By contrast, an emergency event, such as a natural disaster, often triggers a burst of crowdsourced data more rapidly than authoritative official information15. Hence, crowdsourcing has been widely investigated for real-time detection and monitoring of natural disasters including floods16,17, wildfires18,19,20, and earthquakes15,21,22. However, significant filtering, verification, and quality control are required when using most crowdsourced data sources, such as social media, due to the minimal data structure and preponderance of noisy data not directly relevant to the target event, cf.23,24,25.

Although crowdsourced, calls to the emergency services tend to be less noisy and more reliable than many other sources of crowdsourced data, such as social media, as a result of structuring and filtering of call data by trained human operators. Increasingly, emergency services are collating data about emergency calls into machine-readable formats, and distributing anonymized versions of this data publicly. For example, since 2010 anonymized data about emergency calls and other emergency incidents in Victoria, Australia, has been published in real time using a public RSS feed (see Supplementary information A.1 and Supplementary Fig. S1).

Our overall purpose in this paper is to show that curated crowdsourced data from emergency calls, combined with other authoritative data sources, can be used with established data mining techniques to provide automated, continuous, and real-time estimation of wildfire perimeters. Existing wildfire monitoring methods cannot offer real-time monitoring over large spatial extents at comparably low costs. Using online, publicly-available, real-time, and anonymized data about emergency calls results in an extremely low-cost solution which can be readily implemented. Further, the approach takes advantage of the rapidity with which such calls follow an emergency. The results demonstrate the extent to which data about emergency calls can be used to track wildfire evolution over large spatial and temporal extents, and the considerable potential of curated crowdsourcing in disaster management. The tool affords improved latency and greater resilience compared to existing methods, at the cost of moderate levels of accuracy. As a result, we argue that the approach is a valuable supplement to existing wildfire management systems.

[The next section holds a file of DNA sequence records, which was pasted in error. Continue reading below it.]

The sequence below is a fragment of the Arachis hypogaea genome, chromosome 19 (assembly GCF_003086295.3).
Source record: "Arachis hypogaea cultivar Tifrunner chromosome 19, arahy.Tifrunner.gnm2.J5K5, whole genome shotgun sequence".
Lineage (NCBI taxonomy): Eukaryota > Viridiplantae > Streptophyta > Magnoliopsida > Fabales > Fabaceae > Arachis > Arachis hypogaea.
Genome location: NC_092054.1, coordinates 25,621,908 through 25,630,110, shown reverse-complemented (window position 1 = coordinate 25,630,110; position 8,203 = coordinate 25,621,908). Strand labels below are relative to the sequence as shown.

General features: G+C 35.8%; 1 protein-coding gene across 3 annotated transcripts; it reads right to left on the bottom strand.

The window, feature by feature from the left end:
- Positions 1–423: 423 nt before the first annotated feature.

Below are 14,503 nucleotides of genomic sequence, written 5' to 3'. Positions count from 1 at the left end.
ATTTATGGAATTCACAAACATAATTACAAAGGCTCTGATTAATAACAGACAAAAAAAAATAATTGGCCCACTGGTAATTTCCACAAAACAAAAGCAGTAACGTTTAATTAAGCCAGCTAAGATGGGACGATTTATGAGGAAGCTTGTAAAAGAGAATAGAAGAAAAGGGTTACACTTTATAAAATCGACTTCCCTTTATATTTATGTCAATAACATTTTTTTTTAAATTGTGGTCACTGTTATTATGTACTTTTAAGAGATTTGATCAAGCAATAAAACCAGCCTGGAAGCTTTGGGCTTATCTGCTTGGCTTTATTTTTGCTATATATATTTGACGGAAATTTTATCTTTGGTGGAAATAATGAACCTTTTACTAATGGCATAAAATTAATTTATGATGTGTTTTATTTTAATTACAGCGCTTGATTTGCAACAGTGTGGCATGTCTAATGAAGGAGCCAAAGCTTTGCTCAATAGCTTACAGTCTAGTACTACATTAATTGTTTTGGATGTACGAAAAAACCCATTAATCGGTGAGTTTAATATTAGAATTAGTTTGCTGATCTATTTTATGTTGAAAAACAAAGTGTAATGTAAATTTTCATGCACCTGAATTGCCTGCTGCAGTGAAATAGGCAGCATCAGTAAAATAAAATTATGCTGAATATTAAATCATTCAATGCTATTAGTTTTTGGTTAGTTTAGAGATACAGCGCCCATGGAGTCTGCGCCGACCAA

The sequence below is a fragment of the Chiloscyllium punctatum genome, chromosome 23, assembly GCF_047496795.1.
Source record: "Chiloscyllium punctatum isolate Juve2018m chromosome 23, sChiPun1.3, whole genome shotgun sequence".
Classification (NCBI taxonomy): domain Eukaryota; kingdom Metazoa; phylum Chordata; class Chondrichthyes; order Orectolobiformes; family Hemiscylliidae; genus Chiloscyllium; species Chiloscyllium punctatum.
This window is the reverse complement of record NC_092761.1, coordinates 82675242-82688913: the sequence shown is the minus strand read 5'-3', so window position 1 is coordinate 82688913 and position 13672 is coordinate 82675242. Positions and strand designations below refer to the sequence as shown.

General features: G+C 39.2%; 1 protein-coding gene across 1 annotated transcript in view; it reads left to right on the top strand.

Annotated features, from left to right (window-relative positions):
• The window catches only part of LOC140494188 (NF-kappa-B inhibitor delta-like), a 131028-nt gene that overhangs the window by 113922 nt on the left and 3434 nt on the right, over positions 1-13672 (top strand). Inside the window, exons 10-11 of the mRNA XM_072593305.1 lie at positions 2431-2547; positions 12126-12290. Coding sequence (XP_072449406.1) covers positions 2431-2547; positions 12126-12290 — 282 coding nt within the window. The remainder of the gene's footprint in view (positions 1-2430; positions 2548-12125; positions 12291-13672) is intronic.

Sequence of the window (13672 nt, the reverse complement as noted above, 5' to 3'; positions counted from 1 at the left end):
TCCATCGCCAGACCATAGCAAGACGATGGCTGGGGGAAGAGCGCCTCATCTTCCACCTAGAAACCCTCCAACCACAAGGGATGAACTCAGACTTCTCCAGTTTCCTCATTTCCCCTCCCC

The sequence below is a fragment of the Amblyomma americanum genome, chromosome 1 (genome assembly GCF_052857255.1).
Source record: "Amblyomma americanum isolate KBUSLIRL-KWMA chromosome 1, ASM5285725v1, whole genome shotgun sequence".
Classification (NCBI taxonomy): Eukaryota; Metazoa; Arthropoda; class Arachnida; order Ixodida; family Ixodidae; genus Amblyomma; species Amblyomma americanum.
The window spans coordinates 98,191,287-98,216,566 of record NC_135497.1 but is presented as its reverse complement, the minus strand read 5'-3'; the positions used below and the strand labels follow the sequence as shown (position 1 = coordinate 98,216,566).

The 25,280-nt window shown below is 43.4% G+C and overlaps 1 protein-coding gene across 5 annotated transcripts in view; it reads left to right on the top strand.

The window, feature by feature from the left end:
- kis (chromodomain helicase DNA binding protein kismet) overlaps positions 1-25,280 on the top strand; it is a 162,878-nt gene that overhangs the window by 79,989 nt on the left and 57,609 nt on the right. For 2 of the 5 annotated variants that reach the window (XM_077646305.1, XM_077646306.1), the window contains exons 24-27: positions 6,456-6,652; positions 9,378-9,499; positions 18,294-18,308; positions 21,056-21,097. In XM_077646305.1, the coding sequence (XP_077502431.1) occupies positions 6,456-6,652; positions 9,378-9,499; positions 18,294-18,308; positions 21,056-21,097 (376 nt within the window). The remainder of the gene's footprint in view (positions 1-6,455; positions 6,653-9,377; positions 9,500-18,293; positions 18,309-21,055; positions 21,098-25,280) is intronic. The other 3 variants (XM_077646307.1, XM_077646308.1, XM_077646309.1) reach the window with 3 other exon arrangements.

We analyze real-time data concerning the location and subject of emergency calls in order to identify spatial and temporal patterns of calls that can be used to estimate the progression of active wildfires. In Victoria, Australia, emergency calls are answered, categorized, and interpreted into structured spatiotemporal incident data by the Emergency Services Telecommunications Authority (ESTA). This incident data includes the timestamp of the call; the approximate spatial coordinate assigned by the operator to the incident location; and the reported incident type (e.g., grass fire, wildfire, non-structure fire, structure fire, rescue, hazmat incident, and so forth). According to the definitions of the incident categories, records with a type of grass fire, wildfire and non-structure fire were deemed related to wildfire events. Our estimator processes only these records and abandons records of other incident types. Since 2010, this incident data has been made publicly available as an RSS feed by the Victorian Country Fire Authority (CFA).